10 Things To Consider About a Laser

1.  Lasers are hard to sail, the hull shape is unstable, especially downwind.  The boom is very low and the rudder is too small, hardly steers the boat. In heavy chop the rounded bow stalls the boat, the cockpit fills with water, the venturi is antiquated. (see post on foils) (see post comparing Aero and Laser decks) (see post on downwind stability)

2.  The sail cannot be properly depowered in heavy wind, limiting the enjoyable wind range. (see tab Square Top Rig)

3.  Lasers are slow. Portsmouth Yardstick Aero --1066 Laser Standard - 1095 (Aero 3 minutes faster in 100 minute race).  Read Mark Jacobi's reviewThis day of racing convinced me to buy an Aero.

bimetallic corrosion
4.  The boat is heavy, hard to lift into racks - hull 58 kg compared to Aero 30 kg. Not a boat for women, youths or grand masters. The General guideline for maximum weights for men - 25kg, for women - 16kg.  (see youtube one person car topping)

5. The construction materials are out of date, heavy fibreglass hull construction, aluminium spars subject to metallurgical failure with fittings that cause bimetallic corrosion especially in salt water.  (read more)

6.  The design cannot adapt, it can never be a modern boat. The new MKII standard sail was deliberately detuned to the perform the same (as badly) as the old sails. The new carbon top section is made heavier to conform with the outdated and heavy aluminium section.  (read more)

7.  Head and face injuries are caused by hits by the low boom. Tennis elbow (lateral epicondylitis) is common due to sheeting action combined with heavy weather helm. (see post on 'No More Duct Tape')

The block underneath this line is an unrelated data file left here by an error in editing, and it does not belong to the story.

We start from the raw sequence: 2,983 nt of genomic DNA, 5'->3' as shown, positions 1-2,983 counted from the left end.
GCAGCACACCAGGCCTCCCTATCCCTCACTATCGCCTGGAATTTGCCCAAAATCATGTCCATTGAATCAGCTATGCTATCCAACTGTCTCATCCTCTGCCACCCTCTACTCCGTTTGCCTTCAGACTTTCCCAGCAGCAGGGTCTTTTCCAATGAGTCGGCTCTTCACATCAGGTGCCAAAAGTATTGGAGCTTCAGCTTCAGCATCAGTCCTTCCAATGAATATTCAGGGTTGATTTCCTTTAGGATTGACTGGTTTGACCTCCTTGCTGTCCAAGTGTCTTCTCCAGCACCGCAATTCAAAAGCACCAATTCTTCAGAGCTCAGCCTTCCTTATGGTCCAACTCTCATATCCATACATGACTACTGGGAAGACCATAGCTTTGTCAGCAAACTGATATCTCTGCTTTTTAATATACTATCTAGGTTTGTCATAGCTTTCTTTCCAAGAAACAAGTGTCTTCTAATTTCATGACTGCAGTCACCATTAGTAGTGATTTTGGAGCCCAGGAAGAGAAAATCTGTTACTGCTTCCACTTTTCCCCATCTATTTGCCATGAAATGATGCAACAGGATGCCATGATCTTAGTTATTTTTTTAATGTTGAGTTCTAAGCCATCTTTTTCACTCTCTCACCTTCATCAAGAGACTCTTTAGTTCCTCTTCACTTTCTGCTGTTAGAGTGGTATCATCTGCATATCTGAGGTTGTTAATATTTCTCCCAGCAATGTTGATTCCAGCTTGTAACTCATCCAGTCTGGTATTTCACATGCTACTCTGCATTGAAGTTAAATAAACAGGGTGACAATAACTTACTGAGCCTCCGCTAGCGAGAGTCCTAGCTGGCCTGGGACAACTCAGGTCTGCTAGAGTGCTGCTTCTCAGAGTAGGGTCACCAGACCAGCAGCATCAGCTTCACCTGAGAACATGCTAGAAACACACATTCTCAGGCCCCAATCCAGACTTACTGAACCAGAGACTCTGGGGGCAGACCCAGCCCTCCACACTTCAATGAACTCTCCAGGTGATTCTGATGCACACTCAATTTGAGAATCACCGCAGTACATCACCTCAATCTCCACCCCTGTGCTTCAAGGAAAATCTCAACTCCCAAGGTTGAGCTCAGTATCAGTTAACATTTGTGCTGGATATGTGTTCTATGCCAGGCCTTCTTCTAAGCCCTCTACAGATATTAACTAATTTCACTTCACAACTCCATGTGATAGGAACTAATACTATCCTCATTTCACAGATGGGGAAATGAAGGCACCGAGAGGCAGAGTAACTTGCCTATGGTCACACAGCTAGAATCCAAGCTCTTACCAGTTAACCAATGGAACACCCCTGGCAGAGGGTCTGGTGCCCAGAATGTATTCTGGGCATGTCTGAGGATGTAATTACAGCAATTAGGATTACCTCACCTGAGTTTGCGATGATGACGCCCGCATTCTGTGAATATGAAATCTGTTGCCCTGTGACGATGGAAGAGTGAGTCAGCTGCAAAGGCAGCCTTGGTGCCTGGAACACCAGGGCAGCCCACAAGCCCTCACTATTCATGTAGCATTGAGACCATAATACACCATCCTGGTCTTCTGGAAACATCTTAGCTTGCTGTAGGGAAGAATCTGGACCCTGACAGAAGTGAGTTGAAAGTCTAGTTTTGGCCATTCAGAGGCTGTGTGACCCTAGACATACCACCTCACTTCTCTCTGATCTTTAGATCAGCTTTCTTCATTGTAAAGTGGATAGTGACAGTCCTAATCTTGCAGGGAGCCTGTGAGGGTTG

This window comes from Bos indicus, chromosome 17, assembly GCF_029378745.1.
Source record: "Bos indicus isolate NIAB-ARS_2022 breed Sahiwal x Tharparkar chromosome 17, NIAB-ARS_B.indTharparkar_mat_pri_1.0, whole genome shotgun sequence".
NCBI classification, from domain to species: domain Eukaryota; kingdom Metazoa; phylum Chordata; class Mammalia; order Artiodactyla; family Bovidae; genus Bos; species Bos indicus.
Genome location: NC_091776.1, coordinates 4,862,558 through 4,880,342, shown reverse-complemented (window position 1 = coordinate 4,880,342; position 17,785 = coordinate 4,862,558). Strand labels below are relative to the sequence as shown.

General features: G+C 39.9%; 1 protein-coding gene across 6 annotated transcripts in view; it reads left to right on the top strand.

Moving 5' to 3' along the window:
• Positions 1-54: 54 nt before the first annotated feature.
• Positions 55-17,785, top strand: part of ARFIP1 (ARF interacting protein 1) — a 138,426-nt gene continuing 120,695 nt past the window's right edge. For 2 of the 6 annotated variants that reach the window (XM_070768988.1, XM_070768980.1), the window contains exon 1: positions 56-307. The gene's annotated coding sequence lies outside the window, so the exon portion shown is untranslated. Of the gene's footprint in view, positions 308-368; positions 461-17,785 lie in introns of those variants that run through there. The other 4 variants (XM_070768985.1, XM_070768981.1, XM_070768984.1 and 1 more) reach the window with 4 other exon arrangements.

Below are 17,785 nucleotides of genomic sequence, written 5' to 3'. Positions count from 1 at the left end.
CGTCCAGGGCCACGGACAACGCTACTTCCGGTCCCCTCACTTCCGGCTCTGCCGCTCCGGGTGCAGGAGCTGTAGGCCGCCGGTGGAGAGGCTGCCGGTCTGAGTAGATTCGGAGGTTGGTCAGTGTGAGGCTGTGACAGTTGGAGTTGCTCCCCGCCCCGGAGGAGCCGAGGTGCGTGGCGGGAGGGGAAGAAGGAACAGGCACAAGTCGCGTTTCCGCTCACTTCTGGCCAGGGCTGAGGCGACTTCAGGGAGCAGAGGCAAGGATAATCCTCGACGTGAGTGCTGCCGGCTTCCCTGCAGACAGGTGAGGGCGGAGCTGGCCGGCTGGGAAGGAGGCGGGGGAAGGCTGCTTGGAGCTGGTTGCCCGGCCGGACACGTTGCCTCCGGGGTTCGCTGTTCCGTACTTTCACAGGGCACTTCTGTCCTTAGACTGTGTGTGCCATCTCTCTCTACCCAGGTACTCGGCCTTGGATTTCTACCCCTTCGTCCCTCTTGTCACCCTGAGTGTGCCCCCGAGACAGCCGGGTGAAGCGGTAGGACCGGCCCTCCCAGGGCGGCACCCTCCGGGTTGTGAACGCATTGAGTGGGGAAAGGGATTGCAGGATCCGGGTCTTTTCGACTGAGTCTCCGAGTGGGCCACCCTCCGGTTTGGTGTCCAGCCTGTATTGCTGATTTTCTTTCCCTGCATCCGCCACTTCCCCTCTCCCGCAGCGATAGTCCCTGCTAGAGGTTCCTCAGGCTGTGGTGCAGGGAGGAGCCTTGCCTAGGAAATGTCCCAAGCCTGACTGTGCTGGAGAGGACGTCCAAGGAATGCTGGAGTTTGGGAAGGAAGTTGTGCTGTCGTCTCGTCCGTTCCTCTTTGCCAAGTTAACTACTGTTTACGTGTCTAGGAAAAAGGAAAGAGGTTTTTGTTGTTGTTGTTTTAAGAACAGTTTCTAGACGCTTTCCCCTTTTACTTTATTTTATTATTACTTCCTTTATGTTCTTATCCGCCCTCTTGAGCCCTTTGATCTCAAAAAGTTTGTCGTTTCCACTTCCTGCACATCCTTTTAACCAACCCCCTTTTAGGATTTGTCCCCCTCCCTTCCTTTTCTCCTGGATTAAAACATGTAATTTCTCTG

8. While Lasers have big regatta fleets, most sailors are starting a journey and enjoy smaller club level racing fleet which modern classes can now provide.

9. In 5 years time the new boats that came out of the Laser factory in 2017 will be dinosaurs.

10. Buy a Laser if you have no other option, go second hand as an entry level boat, move to a better class down the track.

Its time to move on from the 1970’s design Lase

This is a good article by longtime sailor and scribe Kurt Hoehne offers observations on the changing singlehanded dinghy landscape.

The history of the Laser

Jurrasic Park



  1. Is it really necessary to do a hatchet job on a competing class? Isn't it known to be bad marketing for the class and the sport?

    Why not take heed of the article you linked to and stop attacking a competing class? Blog pieces such as this certainly make one decide to put the Aero class into the very small bracket that should not be supported; after all, why should anyone support a class that attacks another?

  2. Thanks for your comment, I appreciate that some see it as bad etiquette to review the strengths and weaknesses of classes. On the other hand an assessment of the relative merits of different designs can help people make informed decisions.